Today, Orisa worshippers still prefer a relatively low profile to fend off harassment, religious intolerance and racism.High profile cases like Church of Lukumi Babalu Aye v. City of Hialeah upheld the right of Orisa worshippers to practice controversial practices like animal sacrifice, but did little to prevent profiling (both religious and ethnic) by police and the media. Stereotyping in the form of unwarranted raids, unbalanced news reporting and incorrect portrayals in movies, music, television and books are still rampant. While it’s not odd to see a young devotee openly wearing Ileke and Ide, it would be highly unusual to see them openly discuss animal sacrifice or to explain why they must wear all white after priestly initiation. Orisa practitioners will usually take in account their age, ethnicity, religion, level of “patriotism” (which usually suggests some intolerance to anything non-white) when deciding what to disclose about their beliefs to family members, friends, co-workers, neighbors and remote associates.

While the media hints to some ominous reason for all this secrecy, devotees are protecting themselves from religious and spiritual persecution.

Despite their fear of being persecuted by the general public, 73% of respondents still feel that Orisa worship has a role to place in the advancement of society. They see themselves as agents of positive change and they see the very people that persecute them as redeemable. There are two possible interpretations for this interest in public well-being.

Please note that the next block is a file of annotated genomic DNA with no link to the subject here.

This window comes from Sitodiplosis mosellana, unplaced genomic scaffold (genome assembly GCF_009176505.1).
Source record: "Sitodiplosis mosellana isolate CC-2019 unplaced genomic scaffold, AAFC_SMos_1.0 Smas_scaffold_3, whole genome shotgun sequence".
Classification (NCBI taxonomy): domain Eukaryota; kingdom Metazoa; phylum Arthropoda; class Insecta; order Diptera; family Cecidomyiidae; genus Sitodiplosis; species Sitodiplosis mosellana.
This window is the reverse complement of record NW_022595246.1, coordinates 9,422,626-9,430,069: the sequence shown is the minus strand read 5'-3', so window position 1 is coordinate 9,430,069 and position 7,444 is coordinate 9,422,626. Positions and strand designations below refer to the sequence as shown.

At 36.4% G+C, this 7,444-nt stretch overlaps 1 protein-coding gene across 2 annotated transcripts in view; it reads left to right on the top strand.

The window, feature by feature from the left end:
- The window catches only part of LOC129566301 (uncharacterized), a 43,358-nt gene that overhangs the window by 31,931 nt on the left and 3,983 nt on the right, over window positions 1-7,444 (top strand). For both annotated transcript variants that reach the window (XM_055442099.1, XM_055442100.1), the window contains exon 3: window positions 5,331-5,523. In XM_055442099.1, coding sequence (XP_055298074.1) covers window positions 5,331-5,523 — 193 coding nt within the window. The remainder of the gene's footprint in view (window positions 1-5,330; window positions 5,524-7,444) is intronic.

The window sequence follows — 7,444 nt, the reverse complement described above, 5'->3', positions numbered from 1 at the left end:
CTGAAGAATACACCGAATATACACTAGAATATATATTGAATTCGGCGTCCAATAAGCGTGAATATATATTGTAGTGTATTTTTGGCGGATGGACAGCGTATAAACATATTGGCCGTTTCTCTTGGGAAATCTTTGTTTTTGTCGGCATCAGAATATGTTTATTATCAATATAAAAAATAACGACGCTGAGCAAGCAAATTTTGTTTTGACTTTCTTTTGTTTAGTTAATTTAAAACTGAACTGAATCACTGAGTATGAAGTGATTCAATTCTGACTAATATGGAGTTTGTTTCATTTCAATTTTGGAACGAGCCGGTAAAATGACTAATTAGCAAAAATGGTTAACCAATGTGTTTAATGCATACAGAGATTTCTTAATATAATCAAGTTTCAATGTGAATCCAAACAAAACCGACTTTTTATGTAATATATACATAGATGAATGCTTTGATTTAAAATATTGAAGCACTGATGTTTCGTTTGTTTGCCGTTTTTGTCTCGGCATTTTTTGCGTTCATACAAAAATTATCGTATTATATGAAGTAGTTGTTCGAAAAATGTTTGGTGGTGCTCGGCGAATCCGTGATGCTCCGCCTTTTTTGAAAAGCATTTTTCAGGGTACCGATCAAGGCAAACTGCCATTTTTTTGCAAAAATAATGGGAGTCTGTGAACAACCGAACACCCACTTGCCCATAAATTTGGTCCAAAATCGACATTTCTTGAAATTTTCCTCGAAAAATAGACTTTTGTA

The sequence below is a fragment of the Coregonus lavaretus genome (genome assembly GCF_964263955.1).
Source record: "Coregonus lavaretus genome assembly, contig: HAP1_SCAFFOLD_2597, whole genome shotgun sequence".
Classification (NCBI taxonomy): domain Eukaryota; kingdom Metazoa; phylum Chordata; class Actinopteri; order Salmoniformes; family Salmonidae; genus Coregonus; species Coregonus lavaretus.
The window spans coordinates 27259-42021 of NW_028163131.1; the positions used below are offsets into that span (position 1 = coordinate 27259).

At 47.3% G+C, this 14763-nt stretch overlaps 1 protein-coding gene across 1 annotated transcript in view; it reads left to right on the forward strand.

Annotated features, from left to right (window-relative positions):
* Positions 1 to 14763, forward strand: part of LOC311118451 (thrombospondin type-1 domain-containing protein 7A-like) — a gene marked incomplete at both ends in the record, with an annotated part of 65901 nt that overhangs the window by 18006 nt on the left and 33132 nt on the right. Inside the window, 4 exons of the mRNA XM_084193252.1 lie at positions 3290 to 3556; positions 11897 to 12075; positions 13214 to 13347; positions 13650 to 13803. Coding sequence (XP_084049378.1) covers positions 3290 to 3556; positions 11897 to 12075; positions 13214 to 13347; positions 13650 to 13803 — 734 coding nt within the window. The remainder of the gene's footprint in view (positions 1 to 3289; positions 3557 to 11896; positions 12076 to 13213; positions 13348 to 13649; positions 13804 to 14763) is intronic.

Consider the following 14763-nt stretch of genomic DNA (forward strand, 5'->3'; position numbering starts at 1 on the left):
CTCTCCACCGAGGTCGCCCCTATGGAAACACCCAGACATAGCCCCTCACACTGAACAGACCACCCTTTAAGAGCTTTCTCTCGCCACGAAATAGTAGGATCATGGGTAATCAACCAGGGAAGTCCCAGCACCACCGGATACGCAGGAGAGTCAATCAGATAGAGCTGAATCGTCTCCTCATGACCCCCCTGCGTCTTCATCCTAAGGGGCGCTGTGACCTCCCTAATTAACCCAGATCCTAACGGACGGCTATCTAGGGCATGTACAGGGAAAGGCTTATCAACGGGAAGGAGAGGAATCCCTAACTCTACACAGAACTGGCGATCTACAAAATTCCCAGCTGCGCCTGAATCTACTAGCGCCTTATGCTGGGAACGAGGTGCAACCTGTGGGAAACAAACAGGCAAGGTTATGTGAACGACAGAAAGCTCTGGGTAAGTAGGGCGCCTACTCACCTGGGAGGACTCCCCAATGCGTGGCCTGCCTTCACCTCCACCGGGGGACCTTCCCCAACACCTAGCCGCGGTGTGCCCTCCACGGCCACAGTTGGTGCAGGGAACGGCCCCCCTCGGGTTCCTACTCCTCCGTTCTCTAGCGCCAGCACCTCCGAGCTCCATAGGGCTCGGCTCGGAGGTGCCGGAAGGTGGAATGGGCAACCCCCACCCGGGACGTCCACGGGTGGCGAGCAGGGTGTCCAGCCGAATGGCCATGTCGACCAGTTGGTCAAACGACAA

In some circles, advancement of society looks like the role played by priests in Ile, Ife, Nigeria. These priests pray daily for stability in the world, providing just enough positive spiritual presence to keep war, eroding morality, environmental destruction and disease at a minimum. This “prayer of balance” is one adopted among the priests and elders of Native American and various Asian religions as well.

For others, the Orisa community’s role in supporting society is more secular. Propelled by their spiritual beliefs and ethics, practitioners see themselves as a voice of reason, diplomacy and caution, providing a role model that lends to greater tolerance of all people and heightened concern for the environment.

Modern Temptations

The Orisa community seems to have a strong distain for the evangelical approach of Christian and Muslim congregations. These groups tend to spread their religious message and moral values by means that are considered too aggressive by Orisa worshippers. This is not to suggest that Orisa worshippers aren’t concerned about what people watch and consume.

59% of respondents agreed that The Orisa community should take a public stand against such things as sexual or violent music and TV.” Yet, a full 21% disagree in some form or other.While this dissent may not considered pivotal its worth emphasizing that this minority of respondents disagreed with taking action against the most extreme and non-family oriented imagery, much of which includes referenced to crime, drugs, sex and materialism. Would this small group agree that this imagery might inadvertently take someone away from living a spiritual life or desensitize them to unethical behavior in society?